Hold onto your seat for this fast-paced session where staff from a variety of libraries do brief and informative presentations on a myriad of topics! Each presenter is given ten minutes and encouraged to use 10 slides or less. Think tweet, not blog post. The start times listed below for each session are approximate. There will also be an opportunity at the end to ask questions.
Here are the 2014 Lib Tech Conference lightning talks:
Avoiding ʺAlma-geddonʺ: Strategies for Access Services
Chris Martin and Megan Richardson, North Dakota State University Libraries
North Dakota University Libraries implemented Ex Libris’ new Alma platform in early 2013. They will share the successful problem-solving strategies they developed to address the inevitable challenges encountered when transitioning to a new library system.
eKids: Birth to Tech @ HCL
Hilary Murphy, Amy Luedtke and Jane Boss, Hennepin County Library
Learn about a program at the Hennepin County Library, part of their Current Tech Together initiatives, that connects young children to appropriate technology. Projects include adding dedicated Birth to Six computers to all HCL libraries, incorporating iPads and other technology into story times, offering app advisory classes for parents and caregivers, and checking out iPads in library buildings.
Flex Those Pipes: Create a Current Awareness Service Using Yahoo! Pipes and LibGuides
Elizabeth Kiscaden, Waldorf College
Web-based tools make the implementation of dynamic current awareness services in our libraries simple and economical. Learn how the Luise V. Hanson Library developed a current awareness service, dubbed Info SOS, that utilizes Yahoo! Pipes and LibGuides to provide aggregate subject-specific feeds to patrons.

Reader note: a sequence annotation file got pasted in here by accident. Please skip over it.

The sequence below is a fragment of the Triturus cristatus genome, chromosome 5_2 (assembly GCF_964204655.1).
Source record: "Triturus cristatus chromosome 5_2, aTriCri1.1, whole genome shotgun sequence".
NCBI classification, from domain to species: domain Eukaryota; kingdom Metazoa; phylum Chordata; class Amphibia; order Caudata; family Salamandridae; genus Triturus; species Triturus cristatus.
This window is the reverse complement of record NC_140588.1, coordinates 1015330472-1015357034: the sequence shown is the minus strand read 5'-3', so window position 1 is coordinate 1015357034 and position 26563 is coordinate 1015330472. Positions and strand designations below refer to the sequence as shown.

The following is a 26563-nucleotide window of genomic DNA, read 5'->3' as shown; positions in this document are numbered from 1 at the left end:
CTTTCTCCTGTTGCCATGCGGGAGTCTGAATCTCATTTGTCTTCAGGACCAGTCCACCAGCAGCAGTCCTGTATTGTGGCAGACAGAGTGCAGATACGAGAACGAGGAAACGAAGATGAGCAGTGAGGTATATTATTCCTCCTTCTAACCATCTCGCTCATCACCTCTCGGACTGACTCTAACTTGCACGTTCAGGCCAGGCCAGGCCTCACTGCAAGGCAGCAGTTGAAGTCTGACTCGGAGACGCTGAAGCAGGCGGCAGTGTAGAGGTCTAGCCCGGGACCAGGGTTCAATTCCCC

How discovery tools changed instruction and reference
Jennifer Nelson, and Gretel Stock-Kupperman, Viterbo University
In fall 2011, Viterbo University migrated from a legacy ILS and public catalog to a next generation ILS and discovery layer. Learn how the transition to a discovery environment affected reference and instruction services, librarian expectations of students, student interactions with the library, and faculty reactions to student research.
If It’s Canceled, Do They Find It? Library Users’ Responses to Canceled Interlibrary Loan Requests
Nancy Marshall and Mary Kraljic, South Dakota State University
When an interlibrary loan request is canceled, how do users respond? Do they ultimately obtain the item the wanted? Find out the results of a study using both quantitative data and patron interviews to answer these questions and help inform library policies and procedures.
Next Gen Information Literacy Tutorials:Guide on the Side
Susan Schuyler, Jen Holman, and Kate Russell, University of Wisconsin-La Crosse
UW-La Crosse Librarians teach 50 sections of an information literacy session that packs a semester’s worth of information into one overwhelming 55-minute class. Seeking to be more effective, librarians are using Guide and the Side software to develop interactive tutorials for a series of self-paced modules that may be completed outside of class. Initial production, testing and assessment of two of the modules has been very promising.
Why Openness Matters: Creating slides and notes using non-proprietary software
John Fink, McMaster University
Library workers have always recognized the importance of the free exchange of information, and have often championed open protocols. Why then do we persist in using proprietary tools like Microsoft Word and Powerpoint to document and share ideas? This session will talk about open data interchange formats and how you can use them in your day-to-day work.